Cellular landscape of adrenocortical carcinoma at single-nuclei resolution


  • D.S. Tourigny
  • B. Altieri
  • A.K. Secener
  • S. Sbiera
  • M.P. Schauer
  • P. Arampatzi
  • S. Herterich
  • S. Sauer
  • M. Fassnacht
  • C.L. Ronchi


  • Molecular and Cellular Endocrinology


  • Mol Cell Endocrinol 590: 112272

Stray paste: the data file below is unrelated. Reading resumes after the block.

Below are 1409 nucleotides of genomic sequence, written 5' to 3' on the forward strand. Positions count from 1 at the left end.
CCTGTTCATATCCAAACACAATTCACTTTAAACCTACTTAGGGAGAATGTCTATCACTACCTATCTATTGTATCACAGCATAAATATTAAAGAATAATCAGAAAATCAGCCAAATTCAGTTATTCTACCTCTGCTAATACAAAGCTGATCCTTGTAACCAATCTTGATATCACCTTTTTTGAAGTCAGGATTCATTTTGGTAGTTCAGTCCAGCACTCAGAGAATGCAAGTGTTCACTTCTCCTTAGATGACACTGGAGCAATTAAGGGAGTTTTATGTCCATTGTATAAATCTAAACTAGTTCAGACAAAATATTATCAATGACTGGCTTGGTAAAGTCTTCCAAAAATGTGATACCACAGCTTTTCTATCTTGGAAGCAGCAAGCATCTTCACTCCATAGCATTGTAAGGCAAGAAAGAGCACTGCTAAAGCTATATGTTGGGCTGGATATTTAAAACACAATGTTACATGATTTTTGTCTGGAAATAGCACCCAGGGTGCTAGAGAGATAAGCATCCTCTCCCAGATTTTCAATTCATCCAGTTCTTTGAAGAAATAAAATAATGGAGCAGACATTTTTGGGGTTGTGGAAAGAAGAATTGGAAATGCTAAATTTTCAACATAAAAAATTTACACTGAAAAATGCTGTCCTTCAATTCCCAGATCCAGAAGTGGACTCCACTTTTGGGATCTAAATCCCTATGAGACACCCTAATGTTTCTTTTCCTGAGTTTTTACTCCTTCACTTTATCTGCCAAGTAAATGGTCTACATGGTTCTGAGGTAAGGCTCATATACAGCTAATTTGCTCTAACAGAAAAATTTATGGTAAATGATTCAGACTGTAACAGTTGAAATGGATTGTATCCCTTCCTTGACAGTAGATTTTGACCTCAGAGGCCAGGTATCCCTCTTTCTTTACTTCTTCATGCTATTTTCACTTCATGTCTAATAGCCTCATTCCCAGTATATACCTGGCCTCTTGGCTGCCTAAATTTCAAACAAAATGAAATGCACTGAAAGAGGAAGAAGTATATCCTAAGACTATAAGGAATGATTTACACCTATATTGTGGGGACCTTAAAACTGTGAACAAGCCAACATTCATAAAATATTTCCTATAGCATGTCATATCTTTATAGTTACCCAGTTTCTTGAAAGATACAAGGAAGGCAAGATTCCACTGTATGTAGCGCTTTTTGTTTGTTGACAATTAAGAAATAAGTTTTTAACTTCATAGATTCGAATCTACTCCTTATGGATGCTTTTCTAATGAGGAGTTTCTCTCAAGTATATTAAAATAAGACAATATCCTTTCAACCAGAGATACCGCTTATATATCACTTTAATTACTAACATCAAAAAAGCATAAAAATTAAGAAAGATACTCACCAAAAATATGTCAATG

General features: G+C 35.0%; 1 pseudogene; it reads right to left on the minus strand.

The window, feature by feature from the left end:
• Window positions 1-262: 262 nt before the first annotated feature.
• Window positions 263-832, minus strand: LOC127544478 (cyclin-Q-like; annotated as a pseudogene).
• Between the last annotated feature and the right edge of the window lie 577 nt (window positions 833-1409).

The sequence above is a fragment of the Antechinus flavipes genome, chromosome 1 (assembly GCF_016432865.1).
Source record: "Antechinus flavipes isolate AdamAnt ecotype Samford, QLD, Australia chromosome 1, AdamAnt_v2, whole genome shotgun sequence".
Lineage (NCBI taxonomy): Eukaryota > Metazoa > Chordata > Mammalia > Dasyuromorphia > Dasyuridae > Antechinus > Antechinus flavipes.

• Adrenocortical carcinoma (ACC) is a rare yet devastating tumour of the adrenal gland with a molecular pathology that remains incompletely understood. To gain novel insights into the cellular landscape of ACC, we generated single-nuclei RNA sequencing (snRNA-seq) data sets from twelve ACC tumour samples and analysed these alongside snRNA-seq data sets from normal adrenal glands (NAGs). We find the ACC tumour microenvironment to be relatively devoid of immune cells compared to NAG tissues, consistent with known high tumour purity values for ACC as an immunologically "cold" tumour. Our analysis identifies three separate groups of ACC samples that are characterised by different relative compositions of adrenocortical cell types. These include cell populations that are specifically enriched in the most clinically aggressive and hormonally active tumours, displaying hallmarks of reorganised cell mechanobiology and dysregulated steroidogenesis, respectively. We also identified and validated a population of mitotically active adrenocortical cells that strongly overexpress genes POLQ, DIAPH3 and EZH2 to support tumour expansion alongside an LGR4+ progenitor-like or cell-of-origin candidate for adrenocortical carcinogenesis. Trajectory inference suggests the fate adopted by malignant adrenocortical cells upon differentiation is associated with the copy number or allelic balance state of the imprinted DLK1/MEG3 genomic locus, which we verified by assessing bulk tumour DNA methylation status. In conclusion, our results therefore provide new insights into the clinical and cellular heterogeneity of ACC, revealing how genetic perturbations to healthy adrenocortical renewal and zonation provide a molecular basis for disease pathogenesis.